Hyaluronan binding by CD44 is regulated by a phosphorylation-independent mechanism

Authors

  • Caroline R. Uff,

    Corresponding author
    1. Department of Biology, Imperial College of Science, Technology and Medicine, London, GB
    • Department of Biology, Imperial College of Science, Technology and Medicine, Prince Consort Road, London SW7 2BB, GB Fax: 01 71-5 84-20 56
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  • Stephen J. Neame,

    1. Department of Biology, Imperial College of Science, Technology and Medicine, London, GB
    Current affiliation:
    1. Eisai London Research Laboratories Ltd., Bernard Katz Building, University College London, Gower Street, London WC1E 6BT, GB
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  • Clare M. Isacke

    1. Department of Biology, Imperial College of Science, Technology and Medicine, London, GB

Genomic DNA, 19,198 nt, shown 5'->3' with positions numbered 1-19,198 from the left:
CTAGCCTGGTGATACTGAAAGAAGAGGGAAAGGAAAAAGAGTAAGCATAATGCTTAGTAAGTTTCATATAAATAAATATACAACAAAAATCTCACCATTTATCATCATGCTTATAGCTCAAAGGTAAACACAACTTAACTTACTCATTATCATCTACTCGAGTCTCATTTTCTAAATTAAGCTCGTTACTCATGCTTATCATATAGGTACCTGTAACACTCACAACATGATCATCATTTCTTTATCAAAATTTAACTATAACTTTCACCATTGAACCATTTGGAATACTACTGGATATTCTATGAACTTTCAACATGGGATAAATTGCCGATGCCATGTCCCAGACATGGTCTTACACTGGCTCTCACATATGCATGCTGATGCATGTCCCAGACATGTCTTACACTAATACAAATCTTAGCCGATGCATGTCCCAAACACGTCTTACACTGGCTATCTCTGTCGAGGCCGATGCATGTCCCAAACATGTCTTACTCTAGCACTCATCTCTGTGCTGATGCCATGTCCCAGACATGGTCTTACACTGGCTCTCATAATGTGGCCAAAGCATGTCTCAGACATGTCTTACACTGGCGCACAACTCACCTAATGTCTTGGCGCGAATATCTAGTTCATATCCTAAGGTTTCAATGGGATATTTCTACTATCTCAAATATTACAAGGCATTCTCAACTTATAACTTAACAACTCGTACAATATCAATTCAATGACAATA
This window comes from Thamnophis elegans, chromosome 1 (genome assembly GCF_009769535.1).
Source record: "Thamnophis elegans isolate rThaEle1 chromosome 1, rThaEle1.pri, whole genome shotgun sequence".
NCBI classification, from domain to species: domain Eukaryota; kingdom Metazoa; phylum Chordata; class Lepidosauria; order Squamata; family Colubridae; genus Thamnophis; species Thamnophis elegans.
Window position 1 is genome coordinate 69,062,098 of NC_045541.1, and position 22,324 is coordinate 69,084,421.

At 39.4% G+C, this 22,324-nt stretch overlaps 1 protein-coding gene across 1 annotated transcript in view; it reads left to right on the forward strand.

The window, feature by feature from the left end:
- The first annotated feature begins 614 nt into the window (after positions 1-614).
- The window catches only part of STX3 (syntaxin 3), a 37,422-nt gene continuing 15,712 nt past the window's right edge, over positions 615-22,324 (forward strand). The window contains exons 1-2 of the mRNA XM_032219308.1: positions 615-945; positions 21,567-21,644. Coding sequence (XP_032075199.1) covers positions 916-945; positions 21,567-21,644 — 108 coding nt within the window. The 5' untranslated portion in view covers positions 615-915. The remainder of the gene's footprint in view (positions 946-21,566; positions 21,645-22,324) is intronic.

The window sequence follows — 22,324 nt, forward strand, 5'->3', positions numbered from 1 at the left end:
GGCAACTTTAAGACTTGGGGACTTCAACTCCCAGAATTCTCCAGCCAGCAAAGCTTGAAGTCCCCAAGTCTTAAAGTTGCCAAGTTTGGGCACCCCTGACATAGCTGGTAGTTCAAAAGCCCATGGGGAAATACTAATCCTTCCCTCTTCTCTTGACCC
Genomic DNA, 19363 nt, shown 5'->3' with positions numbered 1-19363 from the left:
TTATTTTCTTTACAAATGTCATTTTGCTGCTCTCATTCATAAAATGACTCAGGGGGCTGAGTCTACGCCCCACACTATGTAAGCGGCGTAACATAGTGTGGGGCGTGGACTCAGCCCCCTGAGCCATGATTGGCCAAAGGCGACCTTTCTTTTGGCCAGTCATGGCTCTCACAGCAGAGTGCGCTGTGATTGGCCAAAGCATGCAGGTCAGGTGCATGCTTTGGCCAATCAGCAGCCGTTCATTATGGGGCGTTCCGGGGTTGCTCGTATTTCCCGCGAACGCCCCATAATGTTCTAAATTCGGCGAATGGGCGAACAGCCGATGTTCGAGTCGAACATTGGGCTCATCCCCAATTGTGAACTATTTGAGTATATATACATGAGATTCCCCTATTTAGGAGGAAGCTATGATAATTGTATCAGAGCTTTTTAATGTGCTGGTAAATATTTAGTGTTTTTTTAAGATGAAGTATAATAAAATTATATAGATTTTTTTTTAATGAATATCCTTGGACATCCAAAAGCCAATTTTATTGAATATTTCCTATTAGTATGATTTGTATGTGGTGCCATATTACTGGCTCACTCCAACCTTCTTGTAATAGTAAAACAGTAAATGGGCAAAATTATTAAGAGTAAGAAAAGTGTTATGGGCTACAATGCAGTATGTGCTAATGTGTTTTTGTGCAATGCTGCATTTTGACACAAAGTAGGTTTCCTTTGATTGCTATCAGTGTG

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Abstract

CD44 is an adhesion receptor for which the major characterized ligand is the extracellular matrix glycosaminoglycan, hyaluronan. This interaction underlies CD44-mediated cell attachment, cell migration, and matrix remodelling during development and wound healing. Truncation of the CD44 cytoplasmic domain does not prevent cell surface expression of this hyaluronan receptor but it dramatically impairs ligand binding. In this study we have examined the role of phosphorylation in regulating this function by mutating the target serine residues to either neutral amino acids with the aim of creating a phosphorylation-incompetent molecule, or to acidic residues to mimic a fully phosphorylated CD44. In transfected AKR1 cells the behavior of both the neutral and acidic mutants was indistinguishable from wild-type CD44, indicating that there is a phosphorylation-independent mechanism involved in regulating hyaluronan binding.

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